On the Silence of an Author

by Doy Moyer

Silence is silence. It neither approves nor disapproves in itself. It is nothing.

However, we cannot honestly quote an author on something he never said.

If we cite an author as promoting and approving something, we better be able to show where and how he promotes or approves it. Otherwise, we have misrepresented the author.

Therefore, when an author has said nothing about a subject, we have no warrant to say that he promotes or approves of anything regarding that subject.

In other words, an author “authorizes” his views by what he says, not by his silence.

But if the author has not said anything about that subject, does that necessarily mean he disapproves?

The only way to know this would be if he breaks his silence on the matter. He might not necessarily disapprove, but how would we know? Yet once he breaks his silence, then this point is no longer at issue.

On the other hand, what if the author said something like this: “the only thing I’m approving of or promoting are matters that I have spoken about. I do not approve or promote anything else. Do not presume so.”

Then, when he is silent about a matter, what should we assume his feelings to be about it? We surely cannot assume that he approves of something he has not spoken about.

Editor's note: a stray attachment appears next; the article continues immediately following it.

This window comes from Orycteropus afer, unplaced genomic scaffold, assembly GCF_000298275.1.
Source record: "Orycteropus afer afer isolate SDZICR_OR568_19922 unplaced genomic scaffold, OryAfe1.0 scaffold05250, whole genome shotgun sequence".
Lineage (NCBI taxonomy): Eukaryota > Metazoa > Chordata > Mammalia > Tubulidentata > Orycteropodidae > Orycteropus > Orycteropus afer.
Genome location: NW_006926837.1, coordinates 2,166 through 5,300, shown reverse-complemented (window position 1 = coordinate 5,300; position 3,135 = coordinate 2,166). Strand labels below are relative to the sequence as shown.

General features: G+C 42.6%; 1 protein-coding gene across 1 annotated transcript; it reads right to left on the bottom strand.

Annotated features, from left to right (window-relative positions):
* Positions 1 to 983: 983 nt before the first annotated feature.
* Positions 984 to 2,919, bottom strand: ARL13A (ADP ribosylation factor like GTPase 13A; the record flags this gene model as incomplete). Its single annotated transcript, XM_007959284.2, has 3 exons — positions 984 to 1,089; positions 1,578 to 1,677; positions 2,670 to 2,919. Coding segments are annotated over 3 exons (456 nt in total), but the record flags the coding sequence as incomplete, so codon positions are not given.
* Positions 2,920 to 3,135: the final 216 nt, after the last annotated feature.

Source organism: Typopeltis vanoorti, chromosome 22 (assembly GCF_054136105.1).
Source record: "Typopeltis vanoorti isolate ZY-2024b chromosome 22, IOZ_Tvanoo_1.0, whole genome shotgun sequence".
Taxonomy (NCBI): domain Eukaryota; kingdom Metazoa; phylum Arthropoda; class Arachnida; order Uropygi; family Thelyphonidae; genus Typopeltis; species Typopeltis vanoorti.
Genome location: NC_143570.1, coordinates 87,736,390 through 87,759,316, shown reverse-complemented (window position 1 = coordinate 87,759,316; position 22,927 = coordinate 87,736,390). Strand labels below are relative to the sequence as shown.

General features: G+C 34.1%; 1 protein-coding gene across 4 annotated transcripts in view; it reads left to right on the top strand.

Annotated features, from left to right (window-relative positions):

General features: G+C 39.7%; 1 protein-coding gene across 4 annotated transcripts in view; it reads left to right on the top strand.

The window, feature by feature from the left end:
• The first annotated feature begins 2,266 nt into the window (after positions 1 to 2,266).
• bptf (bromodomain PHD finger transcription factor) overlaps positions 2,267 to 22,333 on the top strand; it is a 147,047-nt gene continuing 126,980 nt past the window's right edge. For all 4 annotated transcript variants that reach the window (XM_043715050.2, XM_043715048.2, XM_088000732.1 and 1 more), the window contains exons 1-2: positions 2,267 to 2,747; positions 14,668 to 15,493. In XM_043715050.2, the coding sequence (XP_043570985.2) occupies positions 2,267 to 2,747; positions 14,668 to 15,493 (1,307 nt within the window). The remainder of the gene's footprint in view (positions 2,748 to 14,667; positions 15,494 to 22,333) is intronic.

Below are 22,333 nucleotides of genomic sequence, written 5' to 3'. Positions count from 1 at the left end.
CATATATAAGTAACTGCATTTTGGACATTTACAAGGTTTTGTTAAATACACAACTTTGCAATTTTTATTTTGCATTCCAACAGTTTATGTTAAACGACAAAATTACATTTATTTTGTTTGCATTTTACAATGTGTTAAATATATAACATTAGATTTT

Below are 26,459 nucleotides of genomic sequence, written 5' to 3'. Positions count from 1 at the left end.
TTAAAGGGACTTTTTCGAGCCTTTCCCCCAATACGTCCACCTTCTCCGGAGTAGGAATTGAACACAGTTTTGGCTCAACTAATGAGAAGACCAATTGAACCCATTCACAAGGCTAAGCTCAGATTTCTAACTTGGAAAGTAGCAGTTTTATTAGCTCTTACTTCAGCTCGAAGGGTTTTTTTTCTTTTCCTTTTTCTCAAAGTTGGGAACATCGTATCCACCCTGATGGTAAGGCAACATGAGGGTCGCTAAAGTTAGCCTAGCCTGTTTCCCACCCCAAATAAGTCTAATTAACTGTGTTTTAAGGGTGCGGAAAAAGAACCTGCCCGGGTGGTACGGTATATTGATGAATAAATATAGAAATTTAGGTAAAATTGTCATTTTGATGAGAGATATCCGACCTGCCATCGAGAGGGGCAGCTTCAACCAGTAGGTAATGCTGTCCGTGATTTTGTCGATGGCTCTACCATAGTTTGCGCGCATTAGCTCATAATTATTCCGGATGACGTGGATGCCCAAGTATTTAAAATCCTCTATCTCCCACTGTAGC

If, however, we are concerned about what the author in question really thinks, we will not presume to say he approves of something when he has said nothing about it. We will simply let it rest in silence.


"You shall not add to the word which I command you, nor take from it, that you may keep the commandments of the LORD your God which I command you" (Deuteronomy 4:2).

"Whatever I command you, be careful to observe it; you shall not add to it nor take away from it" (Deuteronomy 12:32).

"Do not add to His words, Lest He rebuke you, and you be found a liar" (Proverbs 30:6).

"I marvel that you are turning away so soon from Him who called you in the grace of Christ, to a different gospel, which is not another; but there are some who trouble you and want to pervert the gospel of Christ. But even if we, or an angel from heaven, preach any other gospel to you than what we have preached to you, let him be accursed. As we have said before, so now I say again, if anyone preaches any other gospel to you than what you have received, let him be accursed. For do I now persuade men, or God? Or do I seek to please men? For if I still pleased men, I would not be a bondservant of Christ" (Galatians 1:6-10).